Military Medal, G.VI.R. ‘7883192 A./Sjt. L. Gosby, R. Tank R.’; 1939-45 Star; Africa Star; War Medal 1939-45, together with a Tank Regiment cap badge.
'In the November gloom that last scene (at Sidi Rezegh), as the rear-guard guns slipped out of the action, was one to inspire awe in all beholders, as indeed its relics were to do for years to come. The hundreds of dead bodies, the flames of burning vehicles and ammunition, the twisted wreckage of guns, the still smouldering ambulances bombed by the German aircraft, the bullet-riddled trucks, the crushed German aircraft, the blackened hulks of British and enemy tanks, with their turrets, tracks and guns ripped off in scrap-heaps of mangled steel, and the roasted corpses hanging out of their turrets gave to that harsh desert the air of desolation, yet, to those who had eyes to see, it told also of innumerable acts of unrecorded heroism. Significantly, it told also of the destruction already of some 85 German tanks.'
‘Victoria Cross Battles of the Second World War’, by C. E. Lucas Philips, refers.
M.M. London Gazette 9 September 1942. The original recommendation states:
'At Sidi Rezegh on 22 November 1941, he commanded a tank, supported by his Squadron Commander, in an attack on anti-tank guns. When his Squadron Commander's tank was put out of action by enemy fire, he pushed further forward to enable the crew to evacuate. It was then that his tank was put out of action. He evacuated his crew under heavy machine-gun fire and rendered first aid to the wounded operator. He then at the Rally Point took command of another tank and went into action with a Mixed Squadron in an attack on enemy anti-tank gun positions.
At Antelat on 23 December 1941, he showed cool courage in the face of enemy shell fire by removing a wireless receiver from one tank to that of his Squadron Commander when it was important that intercommunications should be maintained. He was largely responsible for the good communications within the Squadron throughout the whole the operations.
This N.C.O. displayed the greatest courage and was at all times a source of inspiration to all.'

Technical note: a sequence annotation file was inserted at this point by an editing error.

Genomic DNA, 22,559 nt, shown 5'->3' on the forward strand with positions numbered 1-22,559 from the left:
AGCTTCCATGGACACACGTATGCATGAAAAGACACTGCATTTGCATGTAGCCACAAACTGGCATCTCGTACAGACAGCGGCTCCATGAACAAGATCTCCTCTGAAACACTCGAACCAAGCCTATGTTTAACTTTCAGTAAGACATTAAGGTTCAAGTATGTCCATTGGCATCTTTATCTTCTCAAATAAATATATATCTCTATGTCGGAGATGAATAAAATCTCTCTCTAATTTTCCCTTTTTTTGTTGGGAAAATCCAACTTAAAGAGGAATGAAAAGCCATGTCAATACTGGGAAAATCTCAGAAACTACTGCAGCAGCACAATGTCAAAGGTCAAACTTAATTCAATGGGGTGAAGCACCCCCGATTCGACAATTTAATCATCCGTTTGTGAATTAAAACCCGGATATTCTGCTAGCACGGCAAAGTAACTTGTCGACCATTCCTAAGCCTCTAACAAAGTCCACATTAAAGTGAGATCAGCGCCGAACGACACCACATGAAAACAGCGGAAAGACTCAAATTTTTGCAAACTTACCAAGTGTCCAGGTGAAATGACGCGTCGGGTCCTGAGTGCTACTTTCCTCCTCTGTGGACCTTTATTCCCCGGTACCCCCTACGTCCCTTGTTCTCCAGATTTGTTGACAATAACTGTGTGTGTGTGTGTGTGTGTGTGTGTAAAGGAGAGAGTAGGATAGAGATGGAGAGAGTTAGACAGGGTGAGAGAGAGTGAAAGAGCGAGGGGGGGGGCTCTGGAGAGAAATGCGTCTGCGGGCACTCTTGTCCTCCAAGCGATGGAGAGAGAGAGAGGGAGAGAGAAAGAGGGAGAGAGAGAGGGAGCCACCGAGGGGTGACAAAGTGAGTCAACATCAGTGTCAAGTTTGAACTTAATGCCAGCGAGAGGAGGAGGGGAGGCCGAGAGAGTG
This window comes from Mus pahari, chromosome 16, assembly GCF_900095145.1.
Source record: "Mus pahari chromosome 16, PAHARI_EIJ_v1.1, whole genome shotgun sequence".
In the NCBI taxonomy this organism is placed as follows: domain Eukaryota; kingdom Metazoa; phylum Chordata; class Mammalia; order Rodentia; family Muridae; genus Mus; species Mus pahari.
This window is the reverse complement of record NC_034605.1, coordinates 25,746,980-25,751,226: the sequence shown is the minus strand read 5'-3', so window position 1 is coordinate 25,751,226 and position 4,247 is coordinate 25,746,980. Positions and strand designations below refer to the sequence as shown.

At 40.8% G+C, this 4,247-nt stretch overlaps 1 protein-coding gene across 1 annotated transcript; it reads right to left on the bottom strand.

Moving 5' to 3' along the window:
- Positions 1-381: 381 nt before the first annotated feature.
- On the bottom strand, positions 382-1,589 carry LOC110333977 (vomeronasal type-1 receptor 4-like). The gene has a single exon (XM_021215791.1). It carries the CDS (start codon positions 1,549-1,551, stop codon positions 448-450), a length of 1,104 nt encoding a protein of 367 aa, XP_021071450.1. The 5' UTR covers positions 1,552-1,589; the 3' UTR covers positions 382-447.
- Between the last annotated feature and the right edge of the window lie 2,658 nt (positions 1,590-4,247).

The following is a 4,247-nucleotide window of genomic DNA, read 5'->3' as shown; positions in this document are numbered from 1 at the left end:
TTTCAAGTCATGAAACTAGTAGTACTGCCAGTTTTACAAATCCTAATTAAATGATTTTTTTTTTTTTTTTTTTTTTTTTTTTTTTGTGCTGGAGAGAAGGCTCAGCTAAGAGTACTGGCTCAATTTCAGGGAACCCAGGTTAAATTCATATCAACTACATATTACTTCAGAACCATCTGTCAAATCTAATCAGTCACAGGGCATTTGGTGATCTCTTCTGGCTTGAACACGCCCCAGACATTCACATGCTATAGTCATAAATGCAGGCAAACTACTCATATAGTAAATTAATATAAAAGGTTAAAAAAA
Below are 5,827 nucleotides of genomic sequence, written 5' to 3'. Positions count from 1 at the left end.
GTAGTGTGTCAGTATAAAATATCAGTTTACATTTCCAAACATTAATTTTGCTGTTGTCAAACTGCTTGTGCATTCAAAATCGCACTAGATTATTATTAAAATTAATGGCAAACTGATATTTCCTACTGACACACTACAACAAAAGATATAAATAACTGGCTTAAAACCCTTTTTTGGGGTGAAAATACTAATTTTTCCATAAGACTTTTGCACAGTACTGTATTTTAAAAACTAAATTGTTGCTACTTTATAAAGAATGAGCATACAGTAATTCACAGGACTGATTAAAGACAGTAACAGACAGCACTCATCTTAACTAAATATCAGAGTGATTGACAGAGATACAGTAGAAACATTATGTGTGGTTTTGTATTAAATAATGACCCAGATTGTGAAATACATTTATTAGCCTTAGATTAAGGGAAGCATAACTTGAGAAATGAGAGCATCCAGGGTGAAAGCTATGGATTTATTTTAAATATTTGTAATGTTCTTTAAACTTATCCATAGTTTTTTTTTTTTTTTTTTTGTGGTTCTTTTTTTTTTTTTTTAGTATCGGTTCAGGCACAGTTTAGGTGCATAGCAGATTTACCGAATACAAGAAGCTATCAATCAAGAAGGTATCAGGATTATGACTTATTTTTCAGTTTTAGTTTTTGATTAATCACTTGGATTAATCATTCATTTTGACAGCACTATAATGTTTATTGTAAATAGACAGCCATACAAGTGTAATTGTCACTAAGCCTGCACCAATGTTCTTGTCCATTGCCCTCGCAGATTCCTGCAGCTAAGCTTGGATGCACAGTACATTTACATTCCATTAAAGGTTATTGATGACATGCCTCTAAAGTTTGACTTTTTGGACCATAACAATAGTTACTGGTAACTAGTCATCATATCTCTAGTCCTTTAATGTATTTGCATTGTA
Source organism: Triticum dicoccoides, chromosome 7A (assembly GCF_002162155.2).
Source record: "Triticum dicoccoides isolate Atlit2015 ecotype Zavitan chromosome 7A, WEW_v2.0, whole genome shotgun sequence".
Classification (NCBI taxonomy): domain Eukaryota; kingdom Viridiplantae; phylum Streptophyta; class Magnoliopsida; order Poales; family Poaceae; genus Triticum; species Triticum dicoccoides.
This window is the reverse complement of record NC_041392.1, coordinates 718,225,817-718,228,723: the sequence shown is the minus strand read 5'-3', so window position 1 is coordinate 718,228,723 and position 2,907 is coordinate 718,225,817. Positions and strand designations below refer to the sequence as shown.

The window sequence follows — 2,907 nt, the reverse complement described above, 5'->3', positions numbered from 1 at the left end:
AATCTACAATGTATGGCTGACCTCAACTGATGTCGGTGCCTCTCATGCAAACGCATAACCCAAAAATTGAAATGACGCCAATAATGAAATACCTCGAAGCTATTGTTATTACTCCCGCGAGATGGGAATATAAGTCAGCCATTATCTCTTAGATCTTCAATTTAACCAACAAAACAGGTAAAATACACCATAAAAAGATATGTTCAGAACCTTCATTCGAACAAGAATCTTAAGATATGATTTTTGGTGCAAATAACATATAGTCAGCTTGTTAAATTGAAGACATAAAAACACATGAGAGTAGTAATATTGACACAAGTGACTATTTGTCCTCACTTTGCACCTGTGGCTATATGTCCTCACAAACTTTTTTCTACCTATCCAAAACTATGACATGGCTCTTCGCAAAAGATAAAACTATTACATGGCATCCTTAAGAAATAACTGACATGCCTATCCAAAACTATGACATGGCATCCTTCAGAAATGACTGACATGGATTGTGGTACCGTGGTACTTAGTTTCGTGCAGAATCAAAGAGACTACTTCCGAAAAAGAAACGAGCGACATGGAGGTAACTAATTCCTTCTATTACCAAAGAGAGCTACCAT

Sergeant Leonard Gosby was witness to some of the toughest actions of the Desert War, high on the list being Sidi Rezegh in late November 1941. On that occasion he and his comrades in 3rd Royal Tank Regiment - a unit of the famous 7th Armoured Brigade - were heavily engaged against Rommel's 21st Panzer Division. The fighting centred on the aerodrome, where, according to David Masters, 'The battle swayed to and fro for days, so deadly to both sides that the valley to the south of the aerodrome was dubbed Death Valley. At its height, when the tanks were going up in flames and the survivors were roaring and weaving about amid clouds of dust to kill their adversaries … there were many acts of heroism'; see ‘With Pennants Flying, The Immortal Deeds of the Royal Armoured Corps’. And also:
Walkley had further postings to Bermuda; Halifax, Nova Scotia; and the West Indies, between October 1883 and December 1889. He was discharged on 26 April 1897, after 21 years and 96 days’ service. Walkley was clearly a very good soldier, he rose through the ranks quickly, reaching the heights of Colour Sergeant by the time he was 24. However as with many other soldiers he had a problem with alcohol and was regularly been court-martialled and reduced to the ranks for drunkenness over the course of his service. Indeed when discharged he held the rank of Private! He died on 29 July 1931.
By the time the 'Desert Rats' withdrew on the 22nd, all but four of their 150 tanks had been destroyed or put out of action. Brigadier 'Jock' Campbell was awarded the V.C., but with a total loss of another 520 tanks in four days of severe fighting, the Eighth Army's "Crusader" offensive was over; for further details see A View from the Turret: A History of the 3rd Royal Tank Regiment in the Second World War, by Major 'Bill' Close, M.C.
Condition small contact scratch over ‘83’ on first, otherwise GVF. Ex DNW Dec 2006, when sold with MID oak leaf to War Medal. This now missing.